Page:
13th Nov 2018

Left: Grigor McLelland, founding chair, George Hepburn, Director and Carole Howells, deputy chair. Right: Fiona Cruickshank, chair and Rob Williamson, CEO

It’s 1988. Margaret Thatcher has become the longest-serving 20th century Prime Minister.

The BBC’s runs the first Red Nose Day which raises £15m.

The average house price in North East England is £28,000.

And, in December, the Community Foundation holds its inaugural AGM.

Visionary as they were, our founders may have hesitated at the idea that, 30 years later, the organisation they established would go on to become the largest of its kind outside north America – and one that would be able to bring a three-week festival of Giving and Philanthropy to the region. But there’s no doubt the ambitions they set in motion fuelled our success and continue to shape our values.

In 1988, community foundations were well established in north America. But it wasn’t until the middle of that decade that there was a concerted effort to explore how the model could work in the UK. In Newcastle, a steering group oversaw feasibility work; the results encouraged them to establish a new charity – then called the Tyne & Wear Foundation – and secure start-up funding from the Baring Foundation and local trusts. By the time of that first AGM, there was a small office, a founding Director, George Hepburn, and a constituted Board, chaired by Grigor McClelland with Carole Howells as his deputy.

The story of our early years has been told before but bears some repeating. The Foundation grew on the back of a long-standing tradition of philanthropy in North East England. It is no co-incidence that early support came from Catherine Cookson, William Leech, Ralph Carr-Ellison, Tom Cowie and many more. Our founders gained critical knowledge from the US about building endowment, and ours reached take off on the back of a match challenge from the Charities Aid Foundation and the Mott Foundation. They also learned the value of starting where donors are, with funds as vehicles for giving which matched people’s wishes. And, from the start, they formed strong funding partnerships – with the Tyne & Wear Development Corporation, Goldsmiths Company, Henry Smith Charity and many others.

But none of that would have counted had we not been firmly embedded in our communities. The first grants were made in 1989 and supported community-led projects in North Tyneside and Sunderland, groups for people with Alzheimer’s and learning disabilities, anti-racism work and lesbian and gay groups. One of the recipients of funding in that very first round, Elswick Girls’ Project – now the West End Women and Girls Centre – is one of the #poweredbyphilanthropy organisations profiled during our GeNErosity Festival. It is just one of many hundreds of vital local charities which we travelled alongside on their journey over the past three decades.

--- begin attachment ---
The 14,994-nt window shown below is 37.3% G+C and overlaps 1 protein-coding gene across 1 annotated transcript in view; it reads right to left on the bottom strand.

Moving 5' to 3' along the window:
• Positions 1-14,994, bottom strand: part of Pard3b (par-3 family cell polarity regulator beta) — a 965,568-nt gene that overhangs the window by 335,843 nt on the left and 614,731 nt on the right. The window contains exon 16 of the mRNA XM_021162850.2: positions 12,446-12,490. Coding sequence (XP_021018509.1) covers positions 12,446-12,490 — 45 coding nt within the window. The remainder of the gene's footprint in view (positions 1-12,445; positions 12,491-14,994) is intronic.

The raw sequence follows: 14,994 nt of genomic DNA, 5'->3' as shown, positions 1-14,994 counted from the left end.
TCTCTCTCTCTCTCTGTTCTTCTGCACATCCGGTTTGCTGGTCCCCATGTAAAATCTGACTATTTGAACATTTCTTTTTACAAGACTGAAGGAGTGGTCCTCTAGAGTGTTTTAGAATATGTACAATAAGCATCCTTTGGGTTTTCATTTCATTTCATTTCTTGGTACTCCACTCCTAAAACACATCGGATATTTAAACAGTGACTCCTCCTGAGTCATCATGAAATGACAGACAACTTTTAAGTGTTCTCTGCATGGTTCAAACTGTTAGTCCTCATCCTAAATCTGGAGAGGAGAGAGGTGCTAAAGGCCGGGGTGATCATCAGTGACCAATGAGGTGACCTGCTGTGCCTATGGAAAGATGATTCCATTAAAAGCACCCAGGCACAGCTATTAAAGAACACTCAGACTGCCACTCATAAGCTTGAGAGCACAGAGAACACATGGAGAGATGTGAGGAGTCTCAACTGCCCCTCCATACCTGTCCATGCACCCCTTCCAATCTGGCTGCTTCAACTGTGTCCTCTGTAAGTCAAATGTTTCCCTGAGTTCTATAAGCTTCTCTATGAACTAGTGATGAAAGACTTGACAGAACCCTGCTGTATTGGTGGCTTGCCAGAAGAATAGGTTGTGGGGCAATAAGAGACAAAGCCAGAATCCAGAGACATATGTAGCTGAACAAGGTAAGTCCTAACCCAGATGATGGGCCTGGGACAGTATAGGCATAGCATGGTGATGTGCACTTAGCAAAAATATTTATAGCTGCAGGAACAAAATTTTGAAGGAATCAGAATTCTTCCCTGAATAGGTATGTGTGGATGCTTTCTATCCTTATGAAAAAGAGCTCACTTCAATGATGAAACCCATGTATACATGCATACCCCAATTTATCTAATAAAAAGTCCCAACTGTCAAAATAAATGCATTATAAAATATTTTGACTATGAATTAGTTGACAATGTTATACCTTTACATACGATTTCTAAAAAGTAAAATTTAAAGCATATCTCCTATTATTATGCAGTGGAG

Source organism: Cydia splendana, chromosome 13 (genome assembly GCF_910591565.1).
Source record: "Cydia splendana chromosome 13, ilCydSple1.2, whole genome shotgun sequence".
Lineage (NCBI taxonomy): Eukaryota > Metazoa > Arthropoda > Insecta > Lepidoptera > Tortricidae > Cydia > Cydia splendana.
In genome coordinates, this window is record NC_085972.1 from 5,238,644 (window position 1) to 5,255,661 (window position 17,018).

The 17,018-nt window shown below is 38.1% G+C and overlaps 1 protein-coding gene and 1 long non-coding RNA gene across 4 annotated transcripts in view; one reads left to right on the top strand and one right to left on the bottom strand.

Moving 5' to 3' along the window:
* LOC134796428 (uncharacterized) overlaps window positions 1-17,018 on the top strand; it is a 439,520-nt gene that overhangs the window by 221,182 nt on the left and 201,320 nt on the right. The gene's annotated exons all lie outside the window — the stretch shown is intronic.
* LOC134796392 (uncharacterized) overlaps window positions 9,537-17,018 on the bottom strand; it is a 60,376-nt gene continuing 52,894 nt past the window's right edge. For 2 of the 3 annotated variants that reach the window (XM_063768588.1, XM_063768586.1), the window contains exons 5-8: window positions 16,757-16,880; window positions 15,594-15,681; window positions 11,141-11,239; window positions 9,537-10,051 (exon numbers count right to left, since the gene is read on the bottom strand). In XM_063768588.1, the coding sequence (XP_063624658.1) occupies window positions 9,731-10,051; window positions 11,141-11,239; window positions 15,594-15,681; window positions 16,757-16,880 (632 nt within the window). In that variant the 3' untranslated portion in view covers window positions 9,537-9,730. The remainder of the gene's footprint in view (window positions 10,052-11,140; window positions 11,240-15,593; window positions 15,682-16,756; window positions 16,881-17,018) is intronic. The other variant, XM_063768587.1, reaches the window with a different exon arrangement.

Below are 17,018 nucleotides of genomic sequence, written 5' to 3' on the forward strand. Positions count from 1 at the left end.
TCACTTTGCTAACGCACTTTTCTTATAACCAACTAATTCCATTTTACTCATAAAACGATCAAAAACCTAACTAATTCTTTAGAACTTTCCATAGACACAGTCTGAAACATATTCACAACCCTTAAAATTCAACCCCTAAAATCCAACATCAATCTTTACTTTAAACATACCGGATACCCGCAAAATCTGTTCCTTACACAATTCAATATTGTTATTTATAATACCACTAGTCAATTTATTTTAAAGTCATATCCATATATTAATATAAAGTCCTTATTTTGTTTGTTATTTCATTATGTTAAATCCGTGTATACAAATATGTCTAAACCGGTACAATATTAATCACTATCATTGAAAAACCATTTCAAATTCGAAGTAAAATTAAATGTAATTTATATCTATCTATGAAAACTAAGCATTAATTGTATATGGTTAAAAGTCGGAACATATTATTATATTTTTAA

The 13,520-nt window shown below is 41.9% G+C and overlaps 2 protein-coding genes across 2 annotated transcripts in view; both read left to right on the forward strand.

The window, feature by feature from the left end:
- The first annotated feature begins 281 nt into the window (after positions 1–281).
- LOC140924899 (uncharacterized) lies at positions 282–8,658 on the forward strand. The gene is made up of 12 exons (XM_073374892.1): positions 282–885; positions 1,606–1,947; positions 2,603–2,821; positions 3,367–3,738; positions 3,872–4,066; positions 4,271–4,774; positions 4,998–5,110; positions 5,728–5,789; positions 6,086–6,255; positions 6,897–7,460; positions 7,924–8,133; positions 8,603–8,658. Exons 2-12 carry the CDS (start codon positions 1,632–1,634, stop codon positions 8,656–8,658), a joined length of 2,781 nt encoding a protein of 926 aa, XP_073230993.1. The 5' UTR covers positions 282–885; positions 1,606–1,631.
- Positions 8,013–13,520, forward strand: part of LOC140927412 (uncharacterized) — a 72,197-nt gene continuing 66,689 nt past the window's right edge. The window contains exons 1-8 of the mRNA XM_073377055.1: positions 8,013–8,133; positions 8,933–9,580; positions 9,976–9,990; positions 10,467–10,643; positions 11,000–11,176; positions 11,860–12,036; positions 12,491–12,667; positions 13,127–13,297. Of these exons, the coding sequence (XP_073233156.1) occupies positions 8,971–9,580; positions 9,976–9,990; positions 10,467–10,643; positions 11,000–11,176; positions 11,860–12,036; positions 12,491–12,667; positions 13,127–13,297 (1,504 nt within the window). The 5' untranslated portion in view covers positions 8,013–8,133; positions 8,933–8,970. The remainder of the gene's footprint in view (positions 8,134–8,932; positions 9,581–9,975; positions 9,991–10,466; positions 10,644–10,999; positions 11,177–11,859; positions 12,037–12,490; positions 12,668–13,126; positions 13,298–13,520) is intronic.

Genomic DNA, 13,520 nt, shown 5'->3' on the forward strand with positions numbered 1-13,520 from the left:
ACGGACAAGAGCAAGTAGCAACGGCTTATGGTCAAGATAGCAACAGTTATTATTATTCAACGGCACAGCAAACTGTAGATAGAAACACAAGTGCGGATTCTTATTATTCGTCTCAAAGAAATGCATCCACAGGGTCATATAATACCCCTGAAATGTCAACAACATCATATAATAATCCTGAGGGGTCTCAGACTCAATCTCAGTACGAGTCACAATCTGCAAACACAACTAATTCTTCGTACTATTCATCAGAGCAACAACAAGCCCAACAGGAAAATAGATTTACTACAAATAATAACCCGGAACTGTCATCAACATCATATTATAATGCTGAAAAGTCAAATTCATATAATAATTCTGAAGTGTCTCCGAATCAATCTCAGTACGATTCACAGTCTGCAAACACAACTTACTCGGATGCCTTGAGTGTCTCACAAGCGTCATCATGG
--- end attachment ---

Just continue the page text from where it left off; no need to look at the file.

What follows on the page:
I joined the Foundation in 2009 when we and our area were feeling the full weight of the financial crash. Our endowment had lost 25% of its value and – in common with many of the organisations we supported – we had to cut costs. In a year or two, markets had recovered, proving again the importance of endowment as the bedrock of our long-term resilience and growth. The endowment is now nearly twice the size it was at the time of the crash, supported by the continued generosity of donors from all walks of life who want to make a difference on their doorstep. But we’ve remained a restless, forward looking organisation, continuing to bring ideas in from elsewhere – like the Vital Signs reports we helped introduce to the UK in 2013 – and to find new ways to engage people in philanthropy, as we are doing with our Giving Network.

So, what comes next? Well, it remains our ambition to build the Community Foundation’s grant-making to £10m a year by 2025 through growing the endowment to £100m and through increasing flow-through funds. But I think you should judge us not on these numbers alone, but how well do on three challenges. First, can we continue to shape our grant-making to suit the financial ecology of the groups which serve our communities? That will mean maintaining high levels of small, easy-to-access, responsive grants but, alongside them, providing more secure support for our most trusted grantees to get on with doing what they do best. Second, are we growing through generating new and revitalised philanthropy by inspiring more people to give and by releasing dormant assets? Finally, can we demonstrate that we really know our stuff by being fully engaged with our communities and shining a light on vital issues and important local causes.

In 1987, Peter Deans produced the feasibility study on establishing community foundations in North East England. His prescient conclusion reads: “Though I would hope they could prove their worth within three or four years, it will probably be a decade before they begin to show their true potential.” Now, three decades on, I think our potential is proved. Our challenge is to continue to honour our heritage while evolving with our communities as the leading charity for our area. No one can be in any doubt that there are challenges and uncertainties ahead. But the past 30 years has shown us that the community foundation model is both resilient and adaptable.

So, on this our thirtieth anniversary, our deep gratitude goes to all the members, donors, staff, trustees, grantees and partners who have been with us on this amazing journey. We hope you, like us, look to the future with excitement and renewed commitment to making a difference.

November 2018

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